A question needs to be asked of publishers and retailers also. Why can Romeo and Juliet be bought for a pound but The Hungry Caterpillar will set you back four or five? Surely, children’s books need to be priced so that they can be afforded by poorer families as well as those with excess income. How this could be achieved, I’m not sure but it seems that books like many other commodities are increasingly over priced and as such become accessible to those who can afford them and inaccessible to those who can’t. This is where libraries have bridged the gap but as I have said before, if libraries close, then a valuable resource is lost. Perhaps then, the Government need to provide incentives to publishers and retailers to lower the cost of books, particularly children’s books to encourage reading.

I know that some of you will be thinking that iPads and Kindle’s provide a potential solution to getting young people reading. But I am unconvinced at this stage, mainly because I refuse to buy-in to the over hyped ‘Digital Natives‘ idea coined by Marc Prensky. Prensky and the many people who buy into his ideas ignore the fact that there is a significant digital divide in UK. The divide is there because of money. In my own classes, only a very small percentage of students have iPads, Smart Phones or Kindles. The majority of them (and I work in quite an affluent area) simply do not have them. If they read, they read from regular old paper books. Until, eBook Readers and Smart Phones are so cheep that they are ubiquitous then it remains that we need to find ways to make good, old, paper books affordable for everyone.

What I am driving at is this: Illiteracy is a societal problem not an solely an education one. Gove is ignoring the root of the problem and can only see a state mandated school-based solution. We need to think more broadly and we need to move the responsibility of ‘literacy’ beyond the four walls of the classroom.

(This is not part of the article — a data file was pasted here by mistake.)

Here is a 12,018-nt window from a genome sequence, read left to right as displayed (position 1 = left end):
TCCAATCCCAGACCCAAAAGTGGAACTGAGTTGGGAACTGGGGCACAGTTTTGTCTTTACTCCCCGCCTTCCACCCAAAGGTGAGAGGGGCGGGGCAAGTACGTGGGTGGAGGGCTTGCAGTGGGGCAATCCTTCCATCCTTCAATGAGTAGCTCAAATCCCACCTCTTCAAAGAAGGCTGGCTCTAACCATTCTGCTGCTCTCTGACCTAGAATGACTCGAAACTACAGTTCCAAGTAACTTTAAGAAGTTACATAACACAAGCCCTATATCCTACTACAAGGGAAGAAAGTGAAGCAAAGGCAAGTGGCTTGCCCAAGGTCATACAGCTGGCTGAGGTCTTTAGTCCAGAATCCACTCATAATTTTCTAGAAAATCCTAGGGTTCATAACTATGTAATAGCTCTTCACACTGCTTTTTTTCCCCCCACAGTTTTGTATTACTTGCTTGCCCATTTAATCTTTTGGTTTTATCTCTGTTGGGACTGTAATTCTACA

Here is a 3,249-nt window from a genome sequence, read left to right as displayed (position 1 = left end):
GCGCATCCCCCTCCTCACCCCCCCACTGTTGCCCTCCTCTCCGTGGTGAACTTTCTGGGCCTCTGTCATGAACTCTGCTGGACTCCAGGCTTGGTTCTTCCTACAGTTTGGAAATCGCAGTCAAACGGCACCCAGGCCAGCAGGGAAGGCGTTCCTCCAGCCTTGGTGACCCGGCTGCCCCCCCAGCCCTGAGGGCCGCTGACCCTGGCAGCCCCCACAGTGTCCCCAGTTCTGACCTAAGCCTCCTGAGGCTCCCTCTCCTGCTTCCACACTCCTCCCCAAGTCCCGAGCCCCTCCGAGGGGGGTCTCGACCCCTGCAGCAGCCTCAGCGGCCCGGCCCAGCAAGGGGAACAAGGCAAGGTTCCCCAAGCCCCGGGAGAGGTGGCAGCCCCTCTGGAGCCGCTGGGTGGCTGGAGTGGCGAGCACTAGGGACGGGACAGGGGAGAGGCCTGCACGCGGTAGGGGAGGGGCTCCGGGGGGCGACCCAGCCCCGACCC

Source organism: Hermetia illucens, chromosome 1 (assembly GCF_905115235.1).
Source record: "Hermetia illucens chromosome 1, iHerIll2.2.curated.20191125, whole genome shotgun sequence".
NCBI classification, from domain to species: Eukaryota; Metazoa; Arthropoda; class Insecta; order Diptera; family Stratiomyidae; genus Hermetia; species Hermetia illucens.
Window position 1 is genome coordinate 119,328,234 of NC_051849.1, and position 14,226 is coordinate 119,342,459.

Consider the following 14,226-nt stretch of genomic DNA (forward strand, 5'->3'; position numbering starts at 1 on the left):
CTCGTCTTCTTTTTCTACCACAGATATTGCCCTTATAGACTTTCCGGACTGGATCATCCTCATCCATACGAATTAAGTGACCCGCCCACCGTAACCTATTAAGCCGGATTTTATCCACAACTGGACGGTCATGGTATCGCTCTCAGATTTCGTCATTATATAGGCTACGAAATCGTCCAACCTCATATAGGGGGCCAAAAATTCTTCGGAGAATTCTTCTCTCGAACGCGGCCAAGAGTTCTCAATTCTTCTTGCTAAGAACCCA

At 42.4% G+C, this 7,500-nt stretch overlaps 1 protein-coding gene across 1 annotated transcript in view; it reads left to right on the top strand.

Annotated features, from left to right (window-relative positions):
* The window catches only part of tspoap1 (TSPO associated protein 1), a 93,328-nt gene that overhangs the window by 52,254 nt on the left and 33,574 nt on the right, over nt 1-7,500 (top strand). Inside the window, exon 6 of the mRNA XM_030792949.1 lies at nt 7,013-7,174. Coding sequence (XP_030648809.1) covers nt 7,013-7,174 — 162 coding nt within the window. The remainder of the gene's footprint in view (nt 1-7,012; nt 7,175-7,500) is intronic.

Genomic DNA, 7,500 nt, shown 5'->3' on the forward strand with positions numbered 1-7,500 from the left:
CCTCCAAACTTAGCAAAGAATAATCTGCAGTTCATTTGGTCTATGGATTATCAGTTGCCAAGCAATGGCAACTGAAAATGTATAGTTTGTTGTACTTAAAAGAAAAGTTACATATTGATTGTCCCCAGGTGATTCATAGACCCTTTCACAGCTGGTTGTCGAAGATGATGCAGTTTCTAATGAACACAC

#mainedu: One module down, two to go…

Having begun the MA in Education, promising to blog my learning journey, I have found that time has been at a premium and thus blog posts have been in short supply. With that in mind, I have squared away a moment or two to provide an update.

As tweeted out earlier last week, I have completed Module 2: Assessment for Learning, achieving a distinction. I subsequently tidied up the corresponding page on this blog to include a summary of the unit; the texts that influenced my understanding and impacted on my assignments; and also added links to both my 1000 word critique of Black and Wiliam’s: ‘Inside the Black Box’ and Action Research Assignment.

While I may be finished with the module, AfL remains an area of significant interest to me. Particularly, because of the way that I have been using Google Docs with my students. Moreover, this is the focus of my School Based Enquiry, for which I continue to collect data.

Based on the feedback I received from my Module 2 tutor, I am planning a trip to Oxford Brookes University Library over the half term break to expand my reading; there are some texts that look useful but I am struggling to find in PDF format online.

Module 3: Developing eLearning began earlier this month. This module will likely prove to be the most enjoyable of the three. As an area of education that I am significantly immersed in, I hope that it will afford me the opportunity to broaden my understanding and refine some of my current practices.

In order to ensure that I don’t simply fall back on tried and tested tools however, I completed an audit of the technologies that are embedded in my current teaching practice and those that are not. It is my intention to develop a series of lessons wherein one of these technologies will be used to facilitate the learning in some way.

Reading for the module has also commenced and for me a number of the texts are old news but nevertheless I will revisit them, making the necessary notes in Evernote to use later in my assignment. We have been given the already well critiqued Prensky articles: ‘Digital Natives, Digital Immigrants’ and ‘Do They Really Think Differently?’ (Digital Natives: Part 2) to read. For some up to date debate on the concept of digital natives, these posts from Simon Bostock and Doug Belshaw are definitely worth checking out: